• Pheochromocytoma Pheochromocytoma Pheochromocytoma is a catecholamine-secreting tumor derived from chromaffin cells. The majority of tumors originate in the adrenal medulla, but they may also arise from sympathetic ganglia (also referred to as paraganglioma). Symptoms are associated with excessive catecholamine production and commonly include hypertension, tachycardia, headache, and sweating. Pheochromocytoma: a catecholamine-secreting tumor Tumor Inflammation derived from chromaffin cells Chromaffin cells Cells that store epinephrine secretory vesicles. During times of stress, the nervous system signals the vesicles to secrete their hormonal content. Their name derives from their ability to stain a brownish color with chromic salts. Characteristically, they are located in the adrenal medulla and paraganglia of the sympathetic nervous system. Adrenal Hormones. The majority of these tumors originate in the adrenal medulla Adrenal Medulla The inner portion of the adrenal gland. Derived from ectoderm, adrenal medulla consists mainly of chromaffin cells that produces and stores a number of neurotransmitters, mainly adrenaline (epinephrine) and norepinephrine. The activity of the adrenal medulla is regulated by the sympathetic nervous system. Adrenal Glands: Anatomy but can also arise from sympathetic ganglia. Symptoms include episodic hypertension Hypertension Hypertension, or high blood pressure, is a common disease that manifests as elevated systemic arterial pressures. Hypertension is most often asymptomatic and is found incidentally as part of a routine physical examination or during triage for an unrelated medical encounter. Hypertension, tachycardia Tachycardia Abnormally rapid heartbeat, usually with a heart rate above 100 beats per minute for adults. Tachycardia accompanied by disturbance in the cardiac depolarization (cardiac arrhythmia) is called tachyarrhythmia. Sepsis in Children, headache Headache The symptom of pain in the cranial region. It may be an isolated benign occurrence or manifestation of a wide variety of headache disorders. Brain Abscess, and sweating. The classic triad of symptoms is headache Headache The symptom of pain in the cranial region. It may be an isolated benign occurrence or manifestation of a wide variety of headache disorders. Brain Abscess, diaphoresis, and tachycardia Tachycardia Abnormally rapid heartbeat, usually with a heart rate above 100 beats per minute for adults. Tachycardia accompanied by disturbance in the cardiac depolarization (cardiac arrhythmia) is called tachyarrhythmia. Sepsis in Children. Pheochromocytoma Pheochromocytoma Pheochromocytoma is a catecholamine-secreting tumor derived from chromaffin cells. The majority of tumors originate in the adrenal medulla, but they may also arise from sympathetic ganglia (also referred to as paraganglioma). Symptoms are associated with excessive catecholamine production and commonly include hypertension, tachycardia, headache, and sweating. Pheochromocytoma is diagnosed by measuring the catecholamine breakdown products (e.g., HVA, VMA, metanephrine Metanephrine Product of epinephrine o-methylation. It is a commonly occurring, pharmacologically and physiologically inactive metabolite of epinephrine. Pheochromocytoma) in the blood or 24-hour urine, and is differentiated from neuroblastoma on histology. Treatment is surgical excision. Patients Patients Individuals participating in the health care system for the purpose of receiving therapeutic, diagnostic, or preventive procedures. Clinician–Patient Relationship with a complete resection have a good prognosis Prognosis A prediction of the probable outcome of a disease based on a individual’s condition and the usual course of the disease as seen in similar situations. Non-Hodgkin Lymphomas. Unlike neuroblastoma, pheochromocytoma Pheochromocytoma Pheochromocytoma is a catecholamine-secreting tumor derived from chromaffin cells. The majority of tumors originate in the adrenal medulla, but they may also arise from sympathetic ganglia (also referred to as paraganglioma). Symptoms are associated with excessive catecholamine production and commonly include hypertension, tachycardia, headache, and sweating. Pheochromocytoma causes significant sympathetic symptoms.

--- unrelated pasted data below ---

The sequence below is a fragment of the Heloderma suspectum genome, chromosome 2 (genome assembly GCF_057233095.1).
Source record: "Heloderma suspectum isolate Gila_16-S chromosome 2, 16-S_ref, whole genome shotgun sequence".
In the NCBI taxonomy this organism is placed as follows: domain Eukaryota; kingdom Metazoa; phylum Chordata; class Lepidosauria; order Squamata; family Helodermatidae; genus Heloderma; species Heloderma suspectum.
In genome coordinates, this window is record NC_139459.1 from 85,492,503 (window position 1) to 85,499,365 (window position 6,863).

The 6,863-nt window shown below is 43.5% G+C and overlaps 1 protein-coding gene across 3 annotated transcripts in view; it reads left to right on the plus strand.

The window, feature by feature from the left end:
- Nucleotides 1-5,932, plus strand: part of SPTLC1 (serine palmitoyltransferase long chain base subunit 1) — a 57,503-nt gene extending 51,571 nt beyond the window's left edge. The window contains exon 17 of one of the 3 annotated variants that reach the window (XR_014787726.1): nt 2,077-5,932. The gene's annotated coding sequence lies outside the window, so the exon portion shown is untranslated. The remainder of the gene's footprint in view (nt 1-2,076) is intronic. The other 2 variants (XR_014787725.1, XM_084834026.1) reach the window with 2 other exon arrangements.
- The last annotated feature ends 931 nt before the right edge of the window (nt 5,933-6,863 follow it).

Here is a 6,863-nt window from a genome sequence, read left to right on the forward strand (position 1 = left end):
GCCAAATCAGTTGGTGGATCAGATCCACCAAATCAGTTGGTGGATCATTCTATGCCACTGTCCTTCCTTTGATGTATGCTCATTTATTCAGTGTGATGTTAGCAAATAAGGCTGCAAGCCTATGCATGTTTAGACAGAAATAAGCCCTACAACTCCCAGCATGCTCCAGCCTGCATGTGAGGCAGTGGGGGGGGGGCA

• Burkitt lymphoma Burkitt lymphoma A form of undifferentiated malignant lymphoma usually found in central Africa, but also reported in other parts of the world. It is commonly manifested as a large osteolytic lesion in the jaw or as an abdominal mass. B-cell antigens are expressed on the immature cells that make up the tumor in virtually all cases of Burkitt lymphoma. The Epstein-Barr virus (Human herpesvirus 4) has been isolated from Burkitt lymphoma cases in Africa and it is implicated as the causative agent in these cases; however, most non-African cases are EBV-negative. Non-Hodgkin Lymphomas: a non-Hodgkin B cell lymphoma Lymphoma A general term for various neoplastic diseases of the lymphoid tissue. Imaging of the Mediastinum that presents in adolescents and young adults. This malignancy Malignancy Hemothorax is caused by dysregulation of the c-Myc c-MYC Basic helix-loop-helix transcription factors encoded by the c-myc genes. They are normally involved in nucleic acid metabolism and in mediating the cellular response to growth factors. Elevated and deregulated (constitutive) expression of c-myc proteins can cause tumorigenesis. Non-Hodgkin Lymphomas gene Gene A category of nucleic acid sequences that function as units of heredity and which code for the basic instructions for the development, reproduction, and maintenance of organisms. Basic Terms of Genetics. Burkitt lymphoma Burkitt lymphoma A form of undifferentiated malignant lymphoma usually found in central Africa, but also reported in other parts of the world. It is commonly manifested as a large osteolytic lesion in the jaw or as an abdominal mass. B-cell antigens are expressed on the immature cells that make up the tumor in virtually all cases of Burkitt lymphoma. The Epstein-Barr virus (Human herpesvirus 4) has been isolated from Burkitt lymphoma cases in Africa and it is implicated as the causative agent in these cases; however, most non-African cases are EBV-negative. Non-Hodgkin Lymphomas presents either as a jaw Jaw The jaw is made up of the mandible, which comprises the lower jaw, and the maxilla, which comprises the upper jaw. The mandible articulates with the temporal bone via the temporomandibular joint (TMJ). The 4 muscles of mastication produce the movements of the TMJ to ensure the efficient chewing of food. Jaw and Temporomandibular Joint: Anatomy lesion in endemic form or pelvic or abdominal lesion in sporadic Sporadic Selective IgA Deficiency form. Burkitt lymphoma Burkitt lymphoma A form of undifferentiated malignant lymphoma usually found in central Africa, but also reported in other parts of the world. It is commonly manifested as a large osteolytic lesion in the jaw or as an abdominal mass. B-cell antigens are expressed on the immature cells that make up the tumor in virtually all cases of Burkitt lymphoma. The Epstein-Barr virus (Human herpesvirus 4) has been isolated from Burkitt lymphoma cases in Africa and it is implicated as the causative agent in these cases; however, most non-African cases are EBV-negative. Non-Hodgkin Lymphomas may also be associated with HIV HIV Anti-HIV Drugs and EBV EBV Epstein-barr virus (EBV) is a linear, double-stranded DNA virus belonging to the herpesviridae family. This highly prevalent virus is mostly transmitted through contact with oropharyngeal secretions from an infected individual. The virus can infect epithelial cells and B lymphocytes, where it can undergo lytic replication or latency. Epstein-Barr Virus. The disease is diagnosed with a lymph Lymph The interstitial fluid that is in the lymphatic system. Secondary Lymphatic Organs node biopsy Biopsy Removal and pathologic examination of specimens from the living body. Ewing Sarcoma, which usually shows a “starry sky” pattern of large, pale, tingible-body macrophages Macrophages The relatively long-lived phagocytic cell of mammalian tissues that are derived from blood monocytes. Main types are peritoneal macrophages; alveolar macrophages; histiocytes; kupffer cells of the liver; and osteoclasts. They may further differentiate within chronic inflammatory lesions to epithelioid cells or may fuse to form foreign body giant cells or langhans giant cells. Innate Immunity: Phagocytes and Antigen Presentation. Treatment is mostly chemotherapy Chemotherapy Osteosarcoma. The cure rate is excellent with appropriate treatment. Unlike neuroblastoma, patients Patients Individuals participating in the health care system for the purpose of receiving therapeutic, diagnostic, or preventive procedures. Clinician–Patient Relationship with Burkitt lymphoma Burkitt lymphoma A form of undifferentiated malignant lymphoma usually found in central Africa, but also reported in other parts of the world. It is commonly manifested as a large osteolytic lesion in the jaw or as an abdominal mass. B-cell antigens are expressed on the immature cells that make up the tumor in virtually all cases of Burkitt lymphoma. The Epstein-Barr virus (Human herpesvirus 4) has been isolated from Burkitt lymphoma cases in Africa and it is implicated as the causative agent in these cases; however, most non-African cases are EBV-negative. Non-Hodgkin Lymphomas are often immunocompromised immunocompromised A human or animal whose immunologic mechanism is deficient because of an immunodeficiency disorder or other disease or as the result of the administration of immunosuppressive drugs or radiation. Gastroenteritis (e.g., HIV HIV Anti-HIV Drugs) and present in their adolescent or young-adult years.

References

  1. Shohet, J.M., Nuchtern, J.G. (2020). Clinical presentation, diagnosis, and staging evaluation of neuroblastoma. UpToDate. Retrieved May 24, 2021, from https://www.uptodate.com/contents/clinical-presentation-diagnosis-and-staging-evaluation-of-neuroblastoma
  2. Shohet, J.M., Lowas, S.R. (2020). Treatment and prognosis of neuroblastoma. UpToDate. Retrieved May 24, 2021, from https://www.uptodate.com/contents/treatment-and-prognosis-of-neuroblastoma?search=neuroblastoma
  3. Joyner, B.D. (2021). Neuroblastoma: Practice essentials, background, history of the procedure. Medscape. Retrieved May 24, 2021, from https://emedicine.medscape.com/article/439263-overview
  4. Mahapatra, S. (2021). Neuroblastoma. StatPearls. Retrieved Mar 4, 2022 from https://www.statpearls.com/articlelibrary/viewarticle/25777